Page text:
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Summative assessment occurs at the end of a course or academic year. It is often achieved by the means of an examination or test which is '…designed to differentiate between candidates on the basis of the breadth and depth of their learning.' (Petty, 2004 pg 466). Summative assessment is also seen as formal testing of what has been learned in order to produce marks or grades which may be used for reports of various types. Research by the Assessment and Learning Research Synthesis Group has shown that the emphasis of formative assessment can help students to learn and be motivated to learn, whereas the use of summative assessment can have a negative impact on pupils' motivation.
Within the learning environment, norm and criterion referencing is also used. James (2002) suggests that 'Best practice in grading in higher education involves striking a balance between criterion-referencing and norm-referencing.' A norm referenced test compares student's achievements relative to other student's achievements. This is often apparent with the General Certificate in Education (GCSE). Criterion referenced test does not compare student with student but requires the student to meet a certain set of criteria or targets to be seen as competent. This can be seen in National Vocational Qualifications (NVQ). Criterion referencing emphasizes the achievements of a student against a predetermined set of standards rather than comparison to another student. Criterion referencing can provide a tutor with the information of exactly what a student has learnt; therefore identify the abilities of that student. With this information, a student can then fill in any gaps of knowledge they may have missed. Whereas norm referencing can only show a tutor how one student has performed against another.
When working with students with learning disabilities, I often rely on initial/diagnostic assessment to ensure I can provide the correct support for that student. Using formative assessment can also motivate my students, 'Most student's with learning disabilities respond favorably too seeing their academic progress charted, and this can become…a very motivational tool.' Bender, 2002, pg 116).
Another area that we researched, through individual research and peer micro teach sessions were peer and self assessment. Petty (2008) believes that 'Self assessment encourages reflection and purposeful activity towards useful goals, as well as encouraging learners to become responsible for their own learning.' Kolb (1984) proposed a four stage cycle of learning and within one of those stages was observation and reflection. This stage allows students to take a step back from the task in hand and review what they have done and the experience of it. Which then moves on to the abstract conceptualisation stage and allows students to plan how they might carry out the task differently. Whilst working with students with learning disabilities, I often use peer assessment. Behaviourist theory suggests that giving feedback whether positive or negative, will enable students to behave in a certain way. Skinner (1974) believed that a learner will repeat a desired behaviour if positive reinforcement follows. During a session with my students I often allow them to assess each others work, students are always almost honest and do not hold back their thoughts and feelings. This often motivates students to work harder or continue that particular behaviour due to the fact they get praise and can encourage self correction. On the other hand, when working with mainstream students, they may not always be honest when assessing each others, worrying in case they upset their peer or being bias because they have issues with the student they are assessing.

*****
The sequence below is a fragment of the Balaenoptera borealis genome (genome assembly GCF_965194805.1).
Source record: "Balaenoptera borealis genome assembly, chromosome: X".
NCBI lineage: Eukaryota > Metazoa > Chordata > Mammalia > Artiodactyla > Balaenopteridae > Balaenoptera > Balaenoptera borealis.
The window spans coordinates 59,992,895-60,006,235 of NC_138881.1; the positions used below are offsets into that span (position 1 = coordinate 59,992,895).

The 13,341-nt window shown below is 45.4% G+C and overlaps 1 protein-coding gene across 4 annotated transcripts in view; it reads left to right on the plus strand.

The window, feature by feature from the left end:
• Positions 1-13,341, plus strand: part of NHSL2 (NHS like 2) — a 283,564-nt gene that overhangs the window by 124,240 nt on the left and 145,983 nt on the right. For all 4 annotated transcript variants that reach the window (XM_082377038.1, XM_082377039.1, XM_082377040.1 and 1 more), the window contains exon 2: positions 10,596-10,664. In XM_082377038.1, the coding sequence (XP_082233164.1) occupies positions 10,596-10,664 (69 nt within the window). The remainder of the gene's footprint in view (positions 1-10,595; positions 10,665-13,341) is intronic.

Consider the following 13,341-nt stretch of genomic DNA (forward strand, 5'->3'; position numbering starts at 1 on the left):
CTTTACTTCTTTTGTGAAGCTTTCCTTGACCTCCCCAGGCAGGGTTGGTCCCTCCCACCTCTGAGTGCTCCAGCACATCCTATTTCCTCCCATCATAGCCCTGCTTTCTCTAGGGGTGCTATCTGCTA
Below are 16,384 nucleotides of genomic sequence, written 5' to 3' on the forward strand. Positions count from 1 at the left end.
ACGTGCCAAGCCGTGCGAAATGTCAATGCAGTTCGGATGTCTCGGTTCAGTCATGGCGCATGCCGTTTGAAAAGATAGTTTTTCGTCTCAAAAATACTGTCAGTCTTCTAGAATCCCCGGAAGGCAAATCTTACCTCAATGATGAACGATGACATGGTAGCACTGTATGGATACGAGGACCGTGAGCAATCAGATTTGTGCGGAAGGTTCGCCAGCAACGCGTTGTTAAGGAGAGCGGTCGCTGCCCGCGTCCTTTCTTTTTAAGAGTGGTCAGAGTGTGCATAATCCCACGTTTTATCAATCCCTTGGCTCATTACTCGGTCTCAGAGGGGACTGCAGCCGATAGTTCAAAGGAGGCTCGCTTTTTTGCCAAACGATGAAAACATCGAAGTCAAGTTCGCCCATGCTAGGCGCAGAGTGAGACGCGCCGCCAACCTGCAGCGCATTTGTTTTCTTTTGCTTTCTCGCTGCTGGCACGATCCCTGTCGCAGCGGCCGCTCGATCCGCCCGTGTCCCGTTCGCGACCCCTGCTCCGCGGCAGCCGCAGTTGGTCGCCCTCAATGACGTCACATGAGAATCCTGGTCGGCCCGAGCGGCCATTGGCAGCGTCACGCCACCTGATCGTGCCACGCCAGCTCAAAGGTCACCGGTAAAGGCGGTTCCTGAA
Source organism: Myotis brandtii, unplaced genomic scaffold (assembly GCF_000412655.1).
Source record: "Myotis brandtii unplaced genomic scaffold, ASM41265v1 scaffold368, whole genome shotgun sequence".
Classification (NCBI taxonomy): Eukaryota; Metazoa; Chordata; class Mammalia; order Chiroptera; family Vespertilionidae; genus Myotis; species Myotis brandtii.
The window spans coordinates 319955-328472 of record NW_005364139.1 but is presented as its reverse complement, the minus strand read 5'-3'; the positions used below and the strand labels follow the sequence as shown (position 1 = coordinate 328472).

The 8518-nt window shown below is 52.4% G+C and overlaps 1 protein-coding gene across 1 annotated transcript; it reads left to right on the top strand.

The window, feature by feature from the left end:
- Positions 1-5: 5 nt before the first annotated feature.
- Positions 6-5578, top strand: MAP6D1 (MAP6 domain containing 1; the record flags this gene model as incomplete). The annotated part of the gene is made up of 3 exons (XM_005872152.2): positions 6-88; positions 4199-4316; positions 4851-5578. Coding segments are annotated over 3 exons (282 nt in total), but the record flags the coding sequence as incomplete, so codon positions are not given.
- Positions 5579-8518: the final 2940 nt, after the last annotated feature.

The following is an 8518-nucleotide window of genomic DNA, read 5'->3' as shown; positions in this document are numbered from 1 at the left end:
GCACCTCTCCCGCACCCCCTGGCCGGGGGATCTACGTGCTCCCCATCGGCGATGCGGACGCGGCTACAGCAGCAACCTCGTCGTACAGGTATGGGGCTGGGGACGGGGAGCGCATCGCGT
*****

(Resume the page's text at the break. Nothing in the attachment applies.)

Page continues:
Feedback and questioning can play an important role in assessing our students. There are many reasons why as a tutor we would use questions, but mainly it is to assess our student's learning. Questioning allows us to check understanding and whether learning has taken place. It can also encourage participation within a classroom and allows us to draw on students experiences. Effective questioning is an assessment tool in which I use as a tutor of adults with learning disabilities, as many students cannot portray their ideas or thoughts on paper due to their lack of literacy skills. Using probing questions, either open or closed allows differentiation within my classroom and ensures an inclusive environment. Petty (2008) implies that questioning has a crucial advantage when considering student motivation in the classroom. 'Nothing motivates quite as much as the glow of satisfaction that a student gets when he or she answers a question correctly.' (Petty, 2008, pg 183). Giving rewarding feedback following this will encourage student learning and they have seen they can succeed.